Sunday, April 18, 2021

Moving on by writing it down - the potential healing power of telling your story

Normally, I am a painter and writer of fiction. I also write nonfiction blog posts about art and literature. 

Lately, however, I've been stuck in the writing. It's as if the task of writing will open up floodgates, but I don't have the key right now. I'm having a hard time moving forward with that.

For creative and healing reasons, I wonder if it might help to write parts of my story in long form, however informally. 

I've recently come out of a divorce, aka death of a two decade relationship. That was after a long struggle to find employment (substitute teaching filled the gap, until I found a better fit with art teaching), and a sense of impossibility for my life as an artist, leading to an emotional inability even to pick up a paint brush. 

The divorce was immediately preceded by a second bout of cancer, major surgery to remove my womb (read creativity and feeling valued as a woman) during a pandemic year. 

Thank goodness for teaching – without that, I would not have started painting again. I'd be as stuck in the visual arts as I currently am in my writing. 

When that first student wanted oil painting lessons, I felt a bit like a fraud. It had been so long, and my soul felt too ravaged. My creativity felt beaten down, a lifeless animal. I owe my students all my gratitude. 

Writing is a different story... hah. I don't know where the person who wrote to THE END on five first drafts went. I mean, I didn't polish and publish, but still. 

Maybe I'm too stuck in my own story. Would it help to write a memoir, clear the decks? If I wrestled through my own story, could I move forward with characters and perspectives outside my own again? Would it help me move on to write nonfiction books related to my own story, focusing on how to teach painting? 

I'd like to write a book, or several, that offers art teachers a few ways to teach painting. Teach others to teach color, pattern, and design non dominance – this is both political and aesthetic in the visual world – in a way that another artist could pass on to their students. 

Something is holding me back. I wish I could figure out what it is.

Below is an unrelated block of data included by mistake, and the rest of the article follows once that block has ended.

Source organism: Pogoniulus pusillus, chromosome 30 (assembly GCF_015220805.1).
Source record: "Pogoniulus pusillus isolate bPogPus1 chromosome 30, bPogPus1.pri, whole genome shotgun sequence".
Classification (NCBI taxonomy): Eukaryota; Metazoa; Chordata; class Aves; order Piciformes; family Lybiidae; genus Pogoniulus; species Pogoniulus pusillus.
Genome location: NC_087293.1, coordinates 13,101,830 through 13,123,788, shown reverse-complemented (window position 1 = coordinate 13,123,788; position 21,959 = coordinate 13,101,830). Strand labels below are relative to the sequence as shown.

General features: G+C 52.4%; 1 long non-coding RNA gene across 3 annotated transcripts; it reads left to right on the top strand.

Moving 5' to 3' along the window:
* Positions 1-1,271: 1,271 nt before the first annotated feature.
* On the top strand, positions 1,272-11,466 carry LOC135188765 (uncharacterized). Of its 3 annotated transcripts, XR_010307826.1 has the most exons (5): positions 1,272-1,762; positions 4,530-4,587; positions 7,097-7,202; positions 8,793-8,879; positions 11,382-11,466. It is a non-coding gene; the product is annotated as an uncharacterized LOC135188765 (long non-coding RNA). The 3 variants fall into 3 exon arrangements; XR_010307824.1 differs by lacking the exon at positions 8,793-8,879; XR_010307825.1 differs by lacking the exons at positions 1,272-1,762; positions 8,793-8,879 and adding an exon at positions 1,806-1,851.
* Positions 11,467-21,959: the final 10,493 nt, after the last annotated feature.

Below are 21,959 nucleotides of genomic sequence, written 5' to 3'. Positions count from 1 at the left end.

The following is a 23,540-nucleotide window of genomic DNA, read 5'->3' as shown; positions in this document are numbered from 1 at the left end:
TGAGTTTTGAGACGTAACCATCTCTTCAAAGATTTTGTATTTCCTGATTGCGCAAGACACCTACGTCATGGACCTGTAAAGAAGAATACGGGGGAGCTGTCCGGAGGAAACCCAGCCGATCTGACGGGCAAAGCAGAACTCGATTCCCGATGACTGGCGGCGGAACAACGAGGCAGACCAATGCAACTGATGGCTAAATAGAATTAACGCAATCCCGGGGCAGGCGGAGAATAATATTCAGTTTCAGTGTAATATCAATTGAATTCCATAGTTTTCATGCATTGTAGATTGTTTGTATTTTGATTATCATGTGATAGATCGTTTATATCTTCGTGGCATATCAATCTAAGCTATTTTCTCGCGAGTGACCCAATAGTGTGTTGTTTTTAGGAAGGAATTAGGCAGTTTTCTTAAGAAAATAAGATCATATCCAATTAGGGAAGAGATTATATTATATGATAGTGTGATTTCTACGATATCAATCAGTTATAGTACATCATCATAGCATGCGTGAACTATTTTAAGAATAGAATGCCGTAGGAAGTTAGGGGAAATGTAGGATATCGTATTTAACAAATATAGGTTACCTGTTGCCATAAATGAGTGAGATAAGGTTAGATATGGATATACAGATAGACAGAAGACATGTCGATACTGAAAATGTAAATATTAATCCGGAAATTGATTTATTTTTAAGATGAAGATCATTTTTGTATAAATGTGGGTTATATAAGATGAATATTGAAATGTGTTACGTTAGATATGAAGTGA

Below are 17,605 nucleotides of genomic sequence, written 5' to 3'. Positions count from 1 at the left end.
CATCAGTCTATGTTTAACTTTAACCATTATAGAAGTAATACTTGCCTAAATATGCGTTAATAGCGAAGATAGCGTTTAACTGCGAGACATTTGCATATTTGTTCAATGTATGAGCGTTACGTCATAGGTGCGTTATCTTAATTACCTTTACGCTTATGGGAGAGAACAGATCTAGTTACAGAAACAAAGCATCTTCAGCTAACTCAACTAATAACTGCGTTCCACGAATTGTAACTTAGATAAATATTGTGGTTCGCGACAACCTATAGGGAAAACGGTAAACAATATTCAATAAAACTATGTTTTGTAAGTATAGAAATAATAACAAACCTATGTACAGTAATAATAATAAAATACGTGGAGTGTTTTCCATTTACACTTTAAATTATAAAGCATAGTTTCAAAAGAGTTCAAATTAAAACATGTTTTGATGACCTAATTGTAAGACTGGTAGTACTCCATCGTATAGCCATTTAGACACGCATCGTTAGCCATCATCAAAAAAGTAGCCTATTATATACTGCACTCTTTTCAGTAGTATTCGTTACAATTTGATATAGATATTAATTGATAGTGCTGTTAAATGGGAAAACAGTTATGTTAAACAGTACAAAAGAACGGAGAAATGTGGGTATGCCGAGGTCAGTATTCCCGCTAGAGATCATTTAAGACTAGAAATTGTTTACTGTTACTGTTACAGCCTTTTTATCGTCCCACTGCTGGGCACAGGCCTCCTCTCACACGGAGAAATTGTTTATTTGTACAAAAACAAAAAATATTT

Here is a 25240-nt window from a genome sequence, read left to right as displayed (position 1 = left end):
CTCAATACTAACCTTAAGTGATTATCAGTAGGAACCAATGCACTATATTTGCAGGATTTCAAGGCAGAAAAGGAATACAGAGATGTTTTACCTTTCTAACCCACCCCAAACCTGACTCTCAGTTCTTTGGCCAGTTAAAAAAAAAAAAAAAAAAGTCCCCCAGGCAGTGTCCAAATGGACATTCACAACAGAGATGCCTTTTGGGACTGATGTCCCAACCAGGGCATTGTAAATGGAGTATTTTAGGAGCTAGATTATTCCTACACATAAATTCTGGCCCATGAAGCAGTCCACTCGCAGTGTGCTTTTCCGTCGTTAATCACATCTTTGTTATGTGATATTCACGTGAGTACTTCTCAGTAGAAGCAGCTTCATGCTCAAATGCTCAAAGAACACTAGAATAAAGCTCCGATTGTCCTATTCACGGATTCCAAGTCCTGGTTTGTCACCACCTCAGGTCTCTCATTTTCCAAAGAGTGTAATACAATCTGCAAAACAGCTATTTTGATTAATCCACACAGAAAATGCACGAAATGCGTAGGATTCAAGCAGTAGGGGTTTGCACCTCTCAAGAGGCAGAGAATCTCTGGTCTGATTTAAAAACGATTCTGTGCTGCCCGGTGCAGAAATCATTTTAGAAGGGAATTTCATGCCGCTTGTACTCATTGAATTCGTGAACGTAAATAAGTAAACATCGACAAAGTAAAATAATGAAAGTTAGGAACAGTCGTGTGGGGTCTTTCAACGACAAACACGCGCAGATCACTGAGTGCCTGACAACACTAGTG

Friday, April 16, 2021

Tension between subject and background in painting creates visual democracy - Patterns

Supposedly, the placement occurrence of motifs in Penrose tilings are impossible to predict in 2, 3, or 4 dimensions. One looks a bit like a joker, another motif like a snowflake, etc. We can assume they will reoccur, much like we can assume that there are no end to prime numbers, but both of those assumptions require fancy mathematical proofs.

Whatever. My point is that some people think you can predict Penrose tiles in a higher (5th) dimension – planes upon planes colliding and multiplying, in a sense, but ironing out to something comprehensible.

Here is an earlier post on the subject: 

Caspar David Friedrich, Romanticism, Penrose, and the 5th Dimension

And then Yayoi Kusama puts a dot on it. Multiple dots. And psychedelic mushrooms in neon colors on black light. Fun. Why? Tension? Democracy of subject? That's my favorite explanation - visual democracy.

I wanted to work with students to create this competition between subject and background. We chose a lovely spotted frog as our subject, and a not especially aggressive play on the spots and patterns in the background. 

Frog in Frogland, by Julia Gandrud, copyright 2021, all rights reserved

I'll add a student's work when they are finished with it.

Monday, November 30, 2020

Elementary School Pandemic Hothouse

I don't know how to talk about the month (only one month) that I spent teaching art in an elementary school during the pandemic. I started, and I left, out of necessity. The first, being willing to work physically in the schools, I volunteered to do because I love to teach, and, as a recently divorced single mother, I needed a job. The reason I left is more complicated. 

image copyright Julia Gandrud 2020

How to explain the hothouse of love and fear in that literally brick and mortar building? The red alertness on the faces of staff, the fatigue so deep that many adults ran on electricity only? The grief, joy, love, gratitude, rage, abandonment in the words and actions of the beautiful kids? They were the sun, even at their worst. And there was some astoundingly bad behavior... even then, those children were beautiful. My heart breaks, thinking of them, as individuals and as a group, knowing that I abandoned them, in the end. 

As I said, I'm a single mother and have my own kids most of the school year. After only a few weeks of teaching, I was sent home because of close contact exposure (a student who regularly ran around the room, joking and laughing during lunches, mask down, unable to absorb the weirdness of not being able to be a normal kid). 

Wouldn't you know it? During that week, I got a rash. It was so bad that my eyes swelled nearly shut. It was so bad that I couldn't sit still for the itching. I called in for a telehealth session. That nurse wanted me to go to urgent care. Urgent care wouldn't see me because I was on close contact quarantine. They sent me to the emergency room... which was overflowing. Again, I had two kids at home, alone, during this. I couldn't risk wading past the COVID tents (yes, there were those) to wait in the emergency room, then get treated, for the rest of the day.

I went home. I did not get treated. Luckily for me, I have a friend eleven hours away who is a dermatologist. She could do trial and error treatment with me via text and photos, calling in prescriptions. A few weeks later, I still have itches – it was likely poison ivy, not impetigo or the other horrible disease the nurse first thought.